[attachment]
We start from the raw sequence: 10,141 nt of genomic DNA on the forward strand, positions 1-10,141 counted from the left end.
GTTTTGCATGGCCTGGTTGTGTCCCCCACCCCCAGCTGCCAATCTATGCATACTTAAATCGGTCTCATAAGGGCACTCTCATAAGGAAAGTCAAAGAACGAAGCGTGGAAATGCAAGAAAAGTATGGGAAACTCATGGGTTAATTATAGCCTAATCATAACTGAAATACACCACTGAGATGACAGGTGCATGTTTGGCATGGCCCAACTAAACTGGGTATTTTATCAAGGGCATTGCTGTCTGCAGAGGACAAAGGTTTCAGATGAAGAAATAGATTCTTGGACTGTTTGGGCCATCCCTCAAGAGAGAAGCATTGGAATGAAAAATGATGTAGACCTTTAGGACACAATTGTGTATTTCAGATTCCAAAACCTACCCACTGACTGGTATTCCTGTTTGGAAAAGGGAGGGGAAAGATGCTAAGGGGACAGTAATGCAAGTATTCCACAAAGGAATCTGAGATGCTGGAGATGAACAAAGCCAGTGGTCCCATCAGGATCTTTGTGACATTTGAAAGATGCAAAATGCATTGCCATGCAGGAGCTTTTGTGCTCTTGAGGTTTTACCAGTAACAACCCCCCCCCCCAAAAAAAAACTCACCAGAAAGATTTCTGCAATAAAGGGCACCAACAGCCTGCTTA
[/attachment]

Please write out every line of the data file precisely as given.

We start from the raw sequence: 10,141 nt of genomic DNA on the forward strand, positions 1-10,141 counted from the left end.
GTTTTGCATGGCCTGGTTGTGTCCCCCACCCCCAGCTGCCAATCTATGCATACTTAAATCGGTCTCATAAGGGCACTCTCATAAGGAAAGTCAAAGAACGAAGCGTGGAAATGCAAGAAAAGTATGGGAAACTCATGGGTTAATTATAGCCTAATCATAACTGAAATACACCACTGAGATGACAGGTGCATGTTTGGCATGGCCCAACTAAACTGGGTATTTTATCAAGGGCATTGCTGTCTGCAGAGGACAAAGGTTTCAGATGAAGAAATAGATTCTTGGACTGTTTGGGCCATCCCTCAAGAGAGAAGCATTGGAATGAAAAATGATGTAGACCTTTAGGACACAATTGTGTATTTCAGATTCCAAAACCTACCCACTGACTGGTATTCCTGTTTGGAAAAGGGAGGGGAAAGATGCTAAGGGGACAGTAATGCAAGTATTCCACAAAGGAATCTGAGATGCTGGAGATGAACAAAGCCAGTGGTCCCATCAGGATCTTTGTGACATTTGAAAGATGCAAAATGCATTGCCATGCAGGAGCTTTTGTGCTCTTGAGGTTTTACCAGTAACAACCCCCCCCCCCAAAAAAAAACTCACCAGAAAGATTTCTGCAATAAAGGGCACCAACAGCCTGCTTA